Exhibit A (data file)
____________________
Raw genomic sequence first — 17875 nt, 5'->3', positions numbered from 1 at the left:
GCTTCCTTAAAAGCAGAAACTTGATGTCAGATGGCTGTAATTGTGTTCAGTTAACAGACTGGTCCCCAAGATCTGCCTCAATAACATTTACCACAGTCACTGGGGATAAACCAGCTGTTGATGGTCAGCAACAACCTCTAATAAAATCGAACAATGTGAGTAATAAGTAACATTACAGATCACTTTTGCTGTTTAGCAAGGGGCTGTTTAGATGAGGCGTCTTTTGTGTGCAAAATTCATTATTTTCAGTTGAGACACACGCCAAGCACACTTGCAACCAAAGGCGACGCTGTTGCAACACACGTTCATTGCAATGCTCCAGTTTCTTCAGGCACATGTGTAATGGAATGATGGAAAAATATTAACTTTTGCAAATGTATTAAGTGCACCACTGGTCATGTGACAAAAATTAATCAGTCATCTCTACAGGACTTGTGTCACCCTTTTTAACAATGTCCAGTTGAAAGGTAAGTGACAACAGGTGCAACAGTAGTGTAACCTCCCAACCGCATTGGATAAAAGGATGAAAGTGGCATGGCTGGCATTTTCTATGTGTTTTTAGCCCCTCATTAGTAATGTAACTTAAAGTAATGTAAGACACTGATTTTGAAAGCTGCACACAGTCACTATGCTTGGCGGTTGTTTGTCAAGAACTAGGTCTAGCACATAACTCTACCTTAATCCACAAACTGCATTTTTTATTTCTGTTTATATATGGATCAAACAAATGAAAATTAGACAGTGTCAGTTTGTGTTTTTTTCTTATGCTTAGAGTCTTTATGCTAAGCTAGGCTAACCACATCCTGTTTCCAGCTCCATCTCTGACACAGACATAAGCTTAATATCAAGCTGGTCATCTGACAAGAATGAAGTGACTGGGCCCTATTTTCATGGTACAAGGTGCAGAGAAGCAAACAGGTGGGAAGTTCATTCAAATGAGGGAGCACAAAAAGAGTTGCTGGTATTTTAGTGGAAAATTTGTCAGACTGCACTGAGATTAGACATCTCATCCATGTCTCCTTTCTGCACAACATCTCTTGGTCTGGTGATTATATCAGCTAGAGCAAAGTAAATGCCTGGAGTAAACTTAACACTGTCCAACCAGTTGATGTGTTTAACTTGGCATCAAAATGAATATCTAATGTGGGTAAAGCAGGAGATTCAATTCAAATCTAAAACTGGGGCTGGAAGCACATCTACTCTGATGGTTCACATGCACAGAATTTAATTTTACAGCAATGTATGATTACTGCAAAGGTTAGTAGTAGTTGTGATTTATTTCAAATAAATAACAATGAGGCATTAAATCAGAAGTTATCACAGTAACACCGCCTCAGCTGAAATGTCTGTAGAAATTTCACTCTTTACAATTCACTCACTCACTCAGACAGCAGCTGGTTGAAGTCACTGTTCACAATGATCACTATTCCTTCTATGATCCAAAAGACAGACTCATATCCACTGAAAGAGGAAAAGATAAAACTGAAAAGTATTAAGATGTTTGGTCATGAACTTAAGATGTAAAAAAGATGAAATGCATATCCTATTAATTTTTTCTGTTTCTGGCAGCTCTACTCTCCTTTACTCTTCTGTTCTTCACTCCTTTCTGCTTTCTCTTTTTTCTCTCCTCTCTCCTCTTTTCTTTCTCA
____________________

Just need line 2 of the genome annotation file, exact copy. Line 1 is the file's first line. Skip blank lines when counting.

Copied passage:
GCTTCCTTAAAAGCAGAAACTTGATGTCAGATGGCTGTAATTGTGTTCAGTTAACAGACTGGTCCCCAAGATCTGCCTCAATAACATTTACCACAGTCACTGGGGATAAACCAGCTGTTGATGGTCAGCAACAACCTCTAATAAAATCGAACAATGTGAGTAATAAGTAACATTACAGATCACTTTTGCTGTTTAGCAAGGGGCTGTTTAGATGAGGCGTCTTTTGTGTGCAAAATTCATTATTTTCAGTTGAGACACACGCCAAGCACACTTGCAACCAAAGGCGACGCTGTTGCAACACACGTTCATTGCAATGCTCCAGTTTCTTCAGGCACATGTGTAATGGAATGATGGAAAAATATTAACTTTTGCAAATGTATTAAGTGCACCACTGGTCATGTGACAAAAATTAATCAGTCATCTCTACAGGACTTGTGTCACCCTTTTTAACAATGTCCAGTTGAAAGGTAAGTGACAACAGGTGCAACAGTAGTGTAACCTCCCAACCGCATTGGATAAAAGGATGAAAGTGGCATGGCTGGCATTTTCTATGTGTTTTTAGCCCCTCATTAGTAATGTAACTTAAAGTAATGTAAGACACTGATTTTGAAAGCTGCACACAGTCACTATGCTTGGCGGTTGTTTGTCAAGAACTAGGTCTAGCACATAACTCTACCTTAATCCACAAACTGCATTTTTTATTTCTGTTTATATATGGATCAAACAAATGAAAATTAGACAGTGTCAGTTTGTGTTTTTTTCTTATGCTTAGAGTCTTTATGCTAAGCTAGGCTAACCACATCCTGTTTCCAGCTCCATCTCTGACACAGACATAAGCTTAATATCAAGCTGGTCATCTGACAAGAATGAAGTGACTGGGCCCTATTTTCATGGTACAAGGTGCAGAGAAGCAAACAGGTGGGAAGTTCATTCAAATGAGGGAGCACAAAAAGAGTTGCTGGTATTTTAGTGGAAAATTTGTCAGACTGCACTGAGATTAGACATCTCATCCATGTCTCCTTTCTGCACAACATCTCTTGGTCTGGTGATTATATCAGCTAGAGCAAAGTAAATGCCTGGAGTAAACTTAACACTGTCCAACCAGTTGATGTGTTTAACTTGGCATCAAAATGAATATCTAATGTGGGTAAAGCAGGAGATTCAATTCAAATCTAAAACTGGGGCTGGAAGCACATCTACTCTGATGGTTCACATGCACAGAATTTAATTTTACAGCAATGTATGATTACTGCAAAGGTTAGTAGTAGTTGTGATTTATTTCAAATAAATAACAATGAGGCATTAAATCAGAAGTTATCACAGTAACACCGCCTCAGCTGAAATGTCTGTAGAAATTTCACTCTTTACAATTCACTCACTCACTCAGACAGCAGCTGGTTGAAGTCACTGTTCACAATGATCACTATTCCTTCTATGATCCAAAAGACAGACTCATATCCACTGAAAGAGGAAAAGATAAAACTGAAAAGTATTAAGATGTTTGGTCATGAACTTAAGATGTAAAAAAGATGAAATGCATATCCTATTAATTTTTTCTGTTTCTGGCAGCTCTACTCTCCTTTACTCTTCTGTTCTTCACTCCTTTCTGCTTTCTCTTTTTTCTCTCCTCTCTCCTCTTTTCTTTCTCA